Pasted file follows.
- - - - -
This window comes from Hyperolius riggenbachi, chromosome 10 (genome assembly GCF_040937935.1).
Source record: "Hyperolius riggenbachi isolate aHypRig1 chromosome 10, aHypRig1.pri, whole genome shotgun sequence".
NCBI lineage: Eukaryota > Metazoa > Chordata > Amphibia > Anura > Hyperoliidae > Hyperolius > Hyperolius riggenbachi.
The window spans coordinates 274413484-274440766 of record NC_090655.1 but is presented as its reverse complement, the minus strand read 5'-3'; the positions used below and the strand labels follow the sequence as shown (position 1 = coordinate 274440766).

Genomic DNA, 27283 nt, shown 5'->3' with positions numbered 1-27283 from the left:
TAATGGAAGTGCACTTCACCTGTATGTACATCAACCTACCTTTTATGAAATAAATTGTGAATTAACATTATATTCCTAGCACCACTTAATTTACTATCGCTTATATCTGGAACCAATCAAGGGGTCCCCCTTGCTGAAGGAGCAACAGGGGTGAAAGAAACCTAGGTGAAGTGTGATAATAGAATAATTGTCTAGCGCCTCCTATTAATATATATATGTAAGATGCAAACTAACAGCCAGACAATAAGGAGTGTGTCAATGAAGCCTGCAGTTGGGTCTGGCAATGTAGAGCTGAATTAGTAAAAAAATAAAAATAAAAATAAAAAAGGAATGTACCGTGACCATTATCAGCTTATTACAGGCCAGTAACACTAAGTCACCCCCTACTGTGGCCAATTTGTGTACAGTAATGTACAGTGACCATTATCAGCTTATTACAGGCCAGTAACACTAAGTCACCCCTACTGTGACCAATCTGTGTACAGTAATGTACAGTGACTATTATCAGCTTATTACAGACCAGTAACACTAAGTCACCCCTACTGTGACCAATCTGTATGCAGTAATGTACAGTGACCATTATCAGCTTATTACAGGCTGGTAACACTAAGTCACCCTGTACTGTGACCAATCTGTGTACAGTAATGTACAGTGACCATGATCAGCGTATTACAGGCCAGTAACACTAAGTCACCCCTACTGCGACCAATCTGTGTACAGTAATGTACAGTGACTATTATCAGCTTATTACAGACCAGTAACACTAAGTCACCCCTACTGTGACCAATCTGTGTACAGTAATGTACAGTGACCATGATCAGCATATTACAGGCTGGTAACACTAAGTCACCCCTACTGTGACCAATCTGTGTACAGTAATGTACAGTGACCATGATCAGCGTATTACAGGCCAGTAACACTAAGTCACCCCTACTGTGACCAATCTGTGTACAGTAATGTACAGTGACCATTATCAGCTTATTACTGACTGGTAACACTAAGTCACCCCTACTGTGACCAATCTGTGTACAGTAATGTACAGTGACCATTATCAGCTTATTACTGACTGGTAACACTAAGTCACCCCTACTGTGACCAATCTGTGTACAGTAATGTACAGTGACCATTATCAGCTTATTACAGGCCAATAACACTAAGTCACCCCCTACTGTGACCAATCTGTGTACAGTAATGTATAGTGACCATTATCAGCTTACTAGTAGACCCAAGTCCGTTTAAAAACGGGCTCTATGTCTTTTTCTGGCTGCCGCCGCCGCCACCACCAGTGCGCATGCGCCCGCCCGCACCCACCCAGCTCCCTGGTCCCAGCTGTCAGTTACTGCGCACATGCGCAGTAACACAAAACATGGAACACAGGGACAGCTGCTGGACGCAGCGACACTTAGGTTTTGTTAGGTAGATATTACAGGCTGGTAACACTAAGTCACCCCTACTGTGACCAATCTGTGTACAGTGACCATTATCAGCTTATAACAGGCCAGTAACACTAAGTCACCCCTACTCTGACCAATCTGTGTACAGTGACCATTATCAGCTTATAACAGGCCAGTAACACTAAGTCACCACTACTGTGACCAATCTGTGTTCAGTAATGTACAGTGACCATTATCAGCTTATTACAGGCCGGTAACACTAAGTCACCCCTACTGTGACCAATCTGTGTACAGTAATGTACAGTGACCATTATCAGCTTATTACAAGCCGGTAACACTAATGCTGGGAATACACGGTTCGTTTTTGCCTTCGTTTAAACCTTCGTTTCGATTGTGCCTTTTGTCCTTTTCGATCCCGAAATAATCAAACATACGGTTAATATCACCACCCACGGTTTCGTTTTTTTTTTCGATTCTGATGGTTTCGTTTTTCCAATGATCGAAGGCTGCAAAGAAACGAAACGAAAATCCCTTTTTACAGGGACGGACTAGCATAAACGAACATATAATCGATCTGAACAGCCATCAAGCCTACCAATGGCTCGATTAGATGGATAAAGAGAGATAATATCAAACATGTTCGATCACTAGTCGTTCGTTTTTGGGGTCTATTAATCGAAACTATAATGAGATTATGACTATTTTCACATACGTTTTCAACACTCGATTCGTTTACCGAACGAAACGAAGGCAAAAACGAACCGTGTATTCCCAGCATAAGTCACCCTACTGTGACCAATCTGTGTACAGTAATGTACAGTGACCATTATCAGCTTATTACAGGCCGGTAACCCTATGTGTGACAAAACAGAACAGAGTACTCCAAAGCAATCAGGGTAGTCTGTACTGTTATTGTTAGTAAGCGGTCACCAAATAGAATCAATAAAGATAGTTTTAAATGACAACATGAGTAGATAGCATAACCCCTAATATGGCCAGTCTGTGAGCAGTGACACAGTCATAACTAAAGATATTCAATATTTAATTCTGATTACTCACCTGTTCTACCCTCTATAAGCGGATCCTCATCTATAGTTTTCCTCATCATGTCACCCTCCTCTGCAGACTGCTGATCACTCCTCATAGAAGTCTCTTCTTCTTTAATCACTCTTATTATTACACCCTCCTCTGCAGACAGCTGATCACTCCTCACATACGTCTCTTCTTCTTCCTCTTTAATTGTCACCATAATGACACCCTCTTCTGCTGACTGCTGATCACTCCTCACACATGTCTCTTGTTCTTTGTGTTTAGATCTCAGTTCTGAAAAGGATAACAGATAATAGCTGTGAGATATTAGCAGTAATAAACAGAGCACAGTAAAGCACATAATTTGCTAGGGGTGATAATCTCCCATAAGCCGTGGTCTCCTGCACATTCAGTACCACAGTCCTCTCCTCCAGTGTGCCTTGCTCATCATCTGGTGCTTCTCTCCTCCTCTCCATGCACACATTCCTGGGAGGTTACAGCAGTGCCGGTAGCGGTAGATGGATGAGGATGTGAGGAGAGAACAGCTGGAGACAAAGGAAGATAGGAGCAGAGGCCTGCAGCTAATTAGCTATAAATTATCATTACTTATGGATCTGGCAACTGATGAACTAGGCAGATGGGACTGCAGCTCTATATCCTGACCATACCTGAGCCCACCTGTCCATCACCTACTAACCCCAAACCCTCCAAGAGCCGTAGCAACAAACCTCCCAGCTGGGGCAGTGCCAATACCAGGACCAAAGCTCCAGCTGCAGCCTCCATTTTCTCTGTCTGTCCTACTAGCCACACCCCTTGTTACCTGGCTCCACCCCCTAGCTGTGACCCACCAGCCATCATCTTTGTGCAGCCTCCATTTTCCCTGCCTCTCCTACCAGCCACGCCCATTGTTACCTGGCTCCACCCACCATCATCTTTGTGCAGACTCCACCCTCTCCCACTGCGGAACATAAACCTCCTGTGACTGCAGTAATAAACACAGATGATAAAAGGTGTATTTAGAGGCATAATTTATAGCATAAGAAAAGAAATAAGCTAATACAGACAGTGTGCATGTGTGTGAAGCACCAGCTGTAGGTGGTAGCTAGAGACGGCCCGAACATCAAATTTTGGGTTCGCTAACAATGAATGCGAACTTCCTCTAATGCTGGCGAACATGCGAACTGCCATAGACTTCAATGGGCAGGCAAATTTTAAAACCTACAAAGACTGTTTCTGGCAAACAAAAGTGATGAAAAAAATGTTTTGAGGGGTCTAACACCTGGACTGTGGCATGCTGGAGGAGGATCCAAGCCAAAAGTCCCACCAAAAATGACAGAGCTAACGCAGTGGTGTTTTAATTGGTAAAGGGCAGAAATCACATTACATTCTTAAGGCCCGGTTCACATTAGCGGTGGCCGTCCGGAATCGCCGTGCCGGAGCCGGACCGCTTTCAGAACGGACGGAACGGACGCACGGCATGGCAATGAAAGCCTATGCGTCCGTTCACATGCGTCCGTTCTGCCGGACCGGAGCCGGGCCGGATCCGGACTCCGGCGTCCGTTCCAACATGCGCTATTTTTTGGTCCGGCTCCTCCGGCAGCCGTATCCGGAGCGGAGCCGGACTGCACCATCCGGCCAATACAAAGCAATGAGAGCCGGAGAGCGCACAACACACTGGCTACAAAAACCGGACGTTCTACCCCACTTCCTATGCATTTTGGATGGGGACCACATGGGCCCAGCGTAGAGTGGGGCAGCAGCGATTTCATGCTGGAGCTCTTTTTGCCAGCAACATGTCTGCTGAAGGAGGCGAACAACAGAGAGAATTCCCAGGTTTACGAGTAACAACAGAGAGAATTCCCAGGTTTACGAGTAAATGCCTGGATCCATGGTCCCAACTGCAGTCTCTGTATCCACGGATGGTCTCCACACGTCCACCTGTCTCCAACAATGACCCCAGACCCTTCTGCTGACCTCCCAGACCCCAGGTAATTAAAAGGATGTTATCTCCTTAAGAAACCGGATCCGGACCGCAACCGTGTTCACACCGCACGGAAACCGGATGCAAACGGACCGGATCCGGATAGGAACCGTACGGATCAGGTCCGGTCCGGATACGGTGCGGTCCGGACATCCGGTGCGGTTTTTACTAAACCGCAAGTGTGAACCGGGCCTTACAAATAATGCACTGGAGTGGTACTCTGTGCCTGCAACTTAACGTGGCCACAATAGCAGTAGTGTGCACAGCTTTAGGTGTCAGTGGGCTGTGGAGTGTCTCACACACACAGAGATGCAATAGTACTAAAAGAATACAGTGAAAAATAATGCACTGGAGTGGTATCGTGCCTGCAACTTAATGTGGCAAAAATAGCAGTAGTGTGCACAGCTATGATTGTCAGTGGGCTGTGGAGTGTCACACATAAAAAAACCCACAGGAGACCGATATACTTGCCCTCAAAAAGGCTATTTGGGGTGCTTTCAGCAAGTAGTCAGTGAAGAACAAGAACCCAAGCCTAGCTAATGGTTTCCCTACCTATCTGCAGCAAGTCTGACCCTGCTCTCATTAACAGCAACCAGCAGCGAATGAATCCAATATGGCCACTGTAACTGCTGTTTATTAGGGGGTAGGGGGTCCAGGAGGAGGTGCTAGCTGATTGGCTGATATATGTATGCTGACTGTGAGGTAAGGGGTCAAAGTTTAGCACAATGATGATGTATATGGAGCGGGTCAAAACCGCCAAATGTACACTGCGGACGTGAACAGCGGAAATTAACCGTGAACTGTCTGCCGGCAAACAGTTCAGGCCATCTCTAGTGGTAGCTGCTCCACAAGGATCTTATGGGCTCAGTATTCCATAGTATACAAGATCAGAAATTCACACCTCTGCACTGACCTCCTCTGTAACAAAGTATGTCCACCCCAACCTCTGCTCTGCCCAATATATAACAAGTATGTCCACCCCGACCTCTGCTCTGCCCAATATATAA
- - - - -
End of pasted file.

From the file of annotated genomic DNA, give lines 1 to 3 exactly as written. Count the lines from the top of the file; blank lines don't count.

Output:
This window comes from Hyperolius riggenbachi, chromosome 10 (genome assembly GCF_040937935.1).
Source record: "Hyperolius riggenbachi isolate aHypRig1 chromosome 10, aHypRig1.pri, whole genome shotgun sequence".
NCBI lineage: Eukaryota > Metazoa > Chordata > Amphibia > Anura > Hyperoliidae > Hyperolius > Hyperolius riggenbachi.